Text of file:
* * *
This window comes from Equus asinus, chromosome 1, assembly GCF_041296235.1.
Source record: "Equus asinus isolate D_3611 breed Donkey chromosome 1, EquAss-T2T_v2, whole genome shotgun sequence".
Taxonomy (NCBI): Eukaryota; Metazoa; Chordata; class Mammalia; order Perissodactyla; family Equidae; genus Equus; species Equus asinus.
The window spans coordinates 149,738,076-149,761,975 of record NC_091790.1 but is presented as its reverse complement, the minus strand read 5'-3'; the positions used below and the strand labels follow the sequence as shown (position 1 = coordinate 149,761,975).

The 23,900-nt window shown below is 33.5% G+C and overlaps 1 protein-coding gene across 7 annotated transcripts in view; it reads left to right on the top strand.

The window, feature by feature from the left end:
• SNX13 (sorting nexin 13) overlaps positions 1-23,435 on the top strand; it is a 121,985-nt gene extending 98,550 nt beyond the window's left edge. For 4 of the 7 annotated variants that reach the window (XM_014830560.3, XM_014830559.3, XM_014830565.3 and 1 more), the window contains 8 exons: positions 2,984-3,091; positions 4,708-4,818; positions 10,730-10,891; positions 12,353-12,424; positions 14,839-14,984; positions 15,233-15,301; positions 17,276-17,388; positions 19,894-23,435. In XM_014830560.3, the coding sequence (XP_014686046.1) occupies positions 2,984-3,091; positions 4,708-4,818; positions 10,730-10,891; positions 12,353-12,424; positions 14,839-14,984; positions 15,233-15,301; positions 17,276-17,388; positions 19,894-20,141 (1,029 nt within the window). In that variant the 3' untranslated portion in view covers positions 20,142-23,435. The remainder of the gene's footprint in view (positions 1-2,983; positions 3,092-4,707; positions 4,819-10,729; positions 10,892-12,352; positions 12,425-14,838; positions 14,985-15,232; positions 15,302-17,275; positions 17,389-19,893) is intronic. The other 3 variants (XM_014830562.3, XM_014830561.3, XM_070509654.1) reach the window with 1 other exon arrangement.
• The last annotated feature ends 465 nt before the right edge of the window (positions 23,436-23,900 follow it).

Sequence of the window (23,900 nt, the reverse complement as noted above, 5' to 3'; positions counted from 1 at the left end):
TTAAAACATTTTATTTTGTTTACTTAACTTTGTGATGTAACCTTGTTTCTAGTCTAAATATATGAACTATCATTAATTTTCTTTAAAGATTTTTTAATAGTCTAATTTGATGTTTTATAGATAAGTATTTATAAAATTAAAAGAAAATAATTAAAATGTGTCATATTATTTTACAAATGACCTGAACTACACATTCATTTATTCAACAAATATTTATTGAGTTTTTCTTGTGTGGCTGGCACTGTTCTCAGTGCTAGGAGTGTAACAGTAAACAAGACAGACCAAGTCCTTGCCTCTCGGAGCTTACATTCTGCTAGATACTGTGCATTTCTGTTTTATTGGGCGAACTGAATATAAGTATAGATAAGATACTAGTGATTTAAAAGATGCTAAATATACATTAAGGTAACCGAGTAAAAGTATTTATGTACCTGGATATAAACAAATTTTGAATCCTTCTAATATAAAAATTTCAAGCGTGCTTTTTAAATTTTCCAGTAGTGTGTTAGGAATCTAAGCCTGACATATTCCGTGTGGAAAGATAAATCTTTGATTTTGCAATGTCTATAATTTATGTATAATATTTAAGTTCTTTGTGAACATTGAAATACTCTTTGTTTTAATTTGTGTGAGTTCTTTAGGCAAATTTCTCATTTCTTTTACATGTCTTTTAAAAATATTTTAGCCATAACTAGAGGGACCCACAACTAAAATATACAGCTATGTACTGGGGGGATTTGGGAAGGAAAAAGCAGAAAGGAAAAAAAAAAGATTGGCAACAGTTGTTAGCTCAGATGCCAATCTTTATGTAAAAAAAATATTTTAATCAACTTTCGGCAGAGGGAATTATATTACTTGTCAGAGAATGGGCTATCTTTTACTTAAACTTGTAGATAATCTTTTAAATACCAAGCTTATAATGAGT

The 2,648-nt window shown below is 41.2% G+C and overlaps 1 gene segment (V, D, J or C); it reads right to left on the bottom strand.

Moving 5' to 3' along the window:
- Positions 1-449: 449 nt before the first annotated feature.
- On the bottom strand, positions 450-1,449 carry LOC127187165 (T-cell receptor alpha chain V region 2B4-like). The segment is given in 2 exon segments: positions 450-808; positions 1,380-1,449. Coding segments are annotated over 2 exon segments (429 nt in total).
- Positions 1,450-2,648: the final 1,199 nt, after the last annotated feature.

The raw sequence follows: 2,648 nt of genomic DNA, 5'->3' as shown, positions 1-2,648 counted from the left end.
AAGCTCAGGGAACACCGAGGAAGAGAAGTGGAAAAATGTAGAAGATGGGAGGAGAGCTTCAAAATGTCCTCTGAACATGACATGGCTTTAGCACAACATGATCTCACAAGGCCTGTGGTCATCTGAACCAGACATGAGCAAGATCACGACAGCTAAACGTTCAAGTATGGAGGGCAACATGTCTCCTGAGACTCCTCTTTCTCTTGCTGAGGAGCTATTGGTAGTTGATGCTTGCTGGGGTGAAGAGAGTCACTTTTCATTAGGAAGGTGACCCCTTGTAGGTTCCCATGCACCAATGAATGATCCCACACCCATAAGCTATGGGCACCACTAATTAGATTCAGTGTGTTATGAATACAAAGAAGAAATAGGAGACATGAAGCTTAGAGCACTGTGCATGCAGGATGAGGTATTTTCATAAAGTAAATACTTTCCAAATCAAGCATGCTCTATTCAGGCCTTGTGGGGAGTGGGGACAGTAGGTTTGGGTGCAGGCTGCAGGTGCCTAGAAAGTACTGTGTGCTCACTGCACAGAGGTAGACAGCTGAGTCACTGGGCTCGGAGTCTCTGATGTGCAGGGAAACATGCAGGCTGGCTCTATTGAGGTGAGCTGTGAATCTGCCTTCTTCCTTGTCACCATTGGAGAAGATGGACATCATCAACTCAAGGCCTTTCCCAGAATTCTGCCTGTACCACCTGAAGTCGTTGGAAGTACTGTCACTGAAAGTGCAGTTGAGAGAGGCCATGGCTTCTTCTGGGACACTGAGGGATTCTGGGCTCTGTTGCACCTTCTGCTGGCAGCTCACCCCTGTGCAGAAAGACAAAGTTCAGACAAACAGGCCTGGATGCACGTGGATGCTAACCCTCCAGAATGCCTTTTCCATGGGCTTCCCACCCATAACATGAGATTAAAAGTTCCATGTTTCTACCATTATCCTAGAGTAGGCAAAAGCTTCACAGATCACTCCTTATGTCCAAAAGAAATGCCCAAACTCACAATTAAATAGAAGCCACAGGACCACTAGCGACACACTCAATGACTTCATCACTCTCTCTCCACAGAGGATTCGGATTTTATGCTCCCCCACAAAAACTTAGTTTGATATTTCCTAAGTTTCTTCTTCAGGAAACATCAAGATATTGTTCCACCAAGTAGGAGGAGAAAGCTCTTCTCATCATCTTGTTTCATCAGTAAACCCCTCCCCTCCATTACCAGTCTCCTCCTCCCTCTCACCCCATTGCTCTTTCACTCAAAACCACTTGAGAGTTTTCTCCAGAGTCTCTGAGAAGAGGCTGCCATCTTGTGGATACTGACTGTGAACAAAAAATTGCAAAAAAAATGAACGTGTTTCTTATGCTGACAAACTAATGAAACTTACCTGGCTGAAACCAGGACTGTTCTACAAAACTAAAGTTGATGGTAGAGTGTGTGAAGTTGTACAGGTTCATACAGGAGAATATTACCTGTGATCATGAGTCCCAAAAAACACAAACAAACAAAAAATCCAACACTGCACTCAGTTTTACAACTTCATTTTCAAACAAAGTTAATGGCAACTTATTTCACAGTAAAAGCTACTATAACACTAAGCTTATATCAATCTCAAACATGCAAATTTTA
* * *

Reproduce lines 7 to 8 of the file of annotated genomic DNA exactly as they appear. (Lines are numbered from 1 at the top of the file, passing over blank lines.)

• SNX13 (sorting nexin 13) overlaps positions 1-23,435 on the top strand; it is a 121,985-nt gene extending 98,550 nt beyond the window's left edge. For 4 of the 7 annotated variants that reach the window (XM_014830560.3, XM_014830559.3, XM_014830565.3 and 1 more), the window contains 8 exons: positions 2,984-3,091; positions 4,708-4,818; positions 10,730-10,891; positions 12,353-12,424; positions 14,839-14,984; positions 15,233-15,301; positions 17,276-17,388; positions 19,894-23,435. In XM_014830560.3, the coding sequence (XP_014686046.1) occupies positions 2,984-3,091; positions 4,708-4,818; positions 10,730-10,891; positions 12,353-12,424; positions 14,839-14,984; positions 15,233-15,301; positions 17,276-17,388; positions 19,894-20,141 (1,029 nt within the window). In that variant the 3' untranslated portion in view covers positions 20,142-23,435. The remainder of the gene's footprint in view (positions 1-2,983; positions 3,092-4,707; positions 4,819-10,729; positions 10,892-12,352; positions 12,425-14,838; positions 14,985-15,232; positions 15,302-17,275; positions 17,389-19,893) is intronic. The other 3 variants (XM_014830562.3, XM_014830561.3, XM_070509654.1) reach the window with 1 other exon arrangement.
• The last annotated feature ends 465 nt before the right edge of the window (positions 23,436-23,900 follow it).